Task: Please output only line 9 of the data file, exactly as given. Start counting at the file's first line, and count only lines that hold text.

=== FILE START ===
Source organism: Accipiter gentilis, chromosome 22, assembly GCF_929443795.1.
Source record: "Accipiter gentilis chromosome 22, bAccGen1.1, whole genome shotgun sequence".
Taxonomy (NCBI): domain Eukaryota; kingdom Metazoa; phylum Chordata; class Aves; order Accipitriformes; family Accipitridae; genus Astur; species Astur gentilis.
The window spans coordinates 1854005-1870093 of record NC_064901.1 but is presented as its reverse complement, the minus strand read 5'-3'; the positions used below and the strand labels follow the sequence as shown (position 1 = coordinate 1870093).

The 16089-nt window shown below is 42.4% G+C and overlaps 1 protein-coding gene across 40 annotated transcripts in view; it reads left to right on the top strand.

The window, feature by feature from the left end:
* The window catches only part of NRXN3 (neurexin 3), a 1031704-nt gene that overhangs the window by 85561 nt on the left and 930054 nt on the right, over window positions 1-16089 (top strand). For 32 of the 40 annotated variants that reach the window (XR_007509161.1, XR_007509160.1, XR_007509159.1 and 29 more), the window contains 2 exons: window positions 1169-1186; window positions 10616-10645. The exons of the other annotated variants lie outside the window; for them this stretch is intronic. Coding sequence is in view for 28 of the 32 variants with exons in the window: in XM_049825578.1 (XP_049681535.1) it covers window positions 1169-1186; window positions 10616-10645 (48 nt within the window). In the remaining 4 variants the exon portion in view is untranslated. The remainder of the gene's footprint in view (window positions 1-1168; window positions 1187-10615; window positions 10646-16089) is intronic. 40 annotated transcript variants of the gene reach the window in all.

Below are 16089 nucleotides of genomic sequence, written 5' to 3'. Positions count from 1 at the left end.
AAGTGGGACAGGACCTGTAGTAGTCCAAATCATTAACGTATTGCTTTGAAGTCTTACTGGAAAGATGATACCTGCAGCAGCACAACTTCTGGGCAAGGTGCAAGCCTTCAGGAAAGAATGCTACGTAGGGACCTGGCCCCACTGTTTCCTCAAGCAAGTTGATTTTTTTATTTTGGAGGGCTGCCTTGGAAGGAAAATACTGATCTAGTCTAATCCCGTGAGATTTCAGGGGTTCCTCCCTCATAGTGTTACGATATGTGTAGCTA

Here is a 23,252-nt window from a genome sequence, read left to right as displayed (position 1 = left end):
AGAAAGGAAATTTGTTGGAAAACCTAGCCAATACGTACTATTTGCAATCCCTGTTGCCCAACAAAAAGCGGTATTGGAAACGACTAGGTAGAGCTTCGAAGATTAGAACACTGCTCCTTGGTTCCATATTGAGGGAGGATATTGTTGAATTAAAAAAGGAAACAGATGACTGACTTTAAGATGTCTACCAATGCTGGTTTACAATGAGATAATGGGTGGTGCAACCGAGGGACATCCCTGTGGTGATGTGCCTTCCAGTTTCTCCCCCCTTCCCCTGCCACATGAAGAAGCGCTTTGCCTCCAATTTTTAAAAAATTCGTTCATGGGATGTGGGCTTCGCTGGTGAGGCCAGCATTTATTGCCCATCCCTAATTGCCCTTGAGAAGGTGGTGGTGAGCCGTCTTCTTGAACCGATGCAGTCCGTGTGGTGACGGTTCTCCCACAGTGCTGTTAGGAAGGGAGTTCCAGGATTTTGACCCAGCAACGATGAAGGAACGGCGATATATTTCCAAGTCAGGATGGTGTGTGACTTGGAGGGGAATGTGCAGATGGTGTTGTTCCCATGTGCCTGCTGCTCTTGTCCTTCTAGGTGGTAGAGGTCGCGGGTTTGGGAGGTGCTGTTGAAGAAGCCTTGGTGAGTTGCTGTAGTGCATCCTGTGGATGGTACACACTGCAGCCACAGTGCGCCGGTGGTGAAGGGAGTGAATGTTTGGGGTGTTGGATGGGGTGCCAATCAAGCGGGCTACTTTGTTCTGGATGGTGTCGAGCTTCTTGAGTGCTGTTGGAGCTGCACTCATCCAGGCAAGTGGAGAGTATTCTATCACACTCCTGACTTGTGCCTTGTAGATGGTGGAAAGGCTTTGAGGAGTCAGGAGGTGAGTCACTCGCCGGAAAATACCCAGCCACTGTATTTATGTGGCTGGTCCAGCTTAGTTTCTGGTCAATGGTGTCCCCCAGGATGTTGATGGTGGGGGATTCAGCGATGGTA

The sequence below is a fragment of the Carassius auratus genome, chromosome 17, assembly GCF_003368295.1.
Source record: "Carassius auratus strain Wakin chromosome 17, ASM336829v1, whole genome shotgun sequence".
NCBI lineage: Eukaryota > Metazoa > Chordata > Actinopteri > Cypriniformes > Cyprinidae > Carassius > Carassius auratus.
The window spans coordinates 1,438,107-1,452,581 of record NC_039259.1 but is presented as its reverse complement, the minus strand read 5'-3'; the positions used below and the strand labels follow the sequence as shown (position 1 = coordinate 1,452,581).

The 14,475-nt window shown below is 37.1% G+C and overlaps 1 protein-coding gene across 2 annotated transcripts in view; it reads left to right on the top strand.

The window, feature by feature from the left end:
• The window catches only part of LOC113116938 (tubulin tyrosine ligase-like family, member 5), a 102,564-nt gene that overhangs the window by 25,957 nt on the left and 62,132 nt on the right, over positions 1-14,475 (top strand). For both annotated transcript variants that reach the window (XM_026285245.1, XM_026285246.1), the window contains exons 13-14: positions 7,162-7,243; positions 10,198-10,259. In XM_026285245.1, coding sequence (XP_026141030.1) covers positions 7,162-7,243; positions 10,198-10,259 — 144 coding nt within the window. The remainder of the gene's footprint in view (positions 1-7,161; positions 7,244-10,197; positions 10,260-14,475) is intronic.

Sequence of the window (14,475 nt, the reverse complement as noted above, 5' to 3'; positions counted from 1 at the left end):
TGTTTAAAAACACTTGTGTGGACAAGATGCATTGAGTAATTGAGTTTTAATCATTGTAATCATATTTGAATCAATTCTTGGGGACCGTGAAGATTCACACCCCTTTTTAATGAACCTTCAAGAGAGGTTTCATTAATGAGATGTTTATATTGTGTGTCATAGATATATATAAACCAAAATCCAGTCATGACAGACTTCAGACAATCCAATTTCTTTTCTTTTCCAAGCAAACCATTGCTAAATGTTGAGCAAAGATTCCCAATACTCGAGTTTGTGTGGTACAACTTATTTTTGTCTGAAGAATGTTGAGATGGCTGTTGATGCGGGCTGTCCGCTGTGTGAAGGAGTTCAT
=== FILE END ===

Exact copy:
AAGTGGGACAGGACCTGTAGTAGTCCAAATCATTAACGTATTGCTTTGAAGTCTTACTGGAAAGATGATACCTGCAGCAGCACAACTTCTGGGCAAGGTGCAAGCCTTCAGGAAAGAATGCTACGTAGGGACCTGGCCCCACTGTTTCCTCAAGCAAGTTGATTTTTTTATTTTGGAGGGCTGCCTTGGAAGGAAAATACTGATCTAGTCTAATCCCGTGAGATTTCAGGGGTTCCTCCCTCATAGTGTTACGATATGTGTAGCTA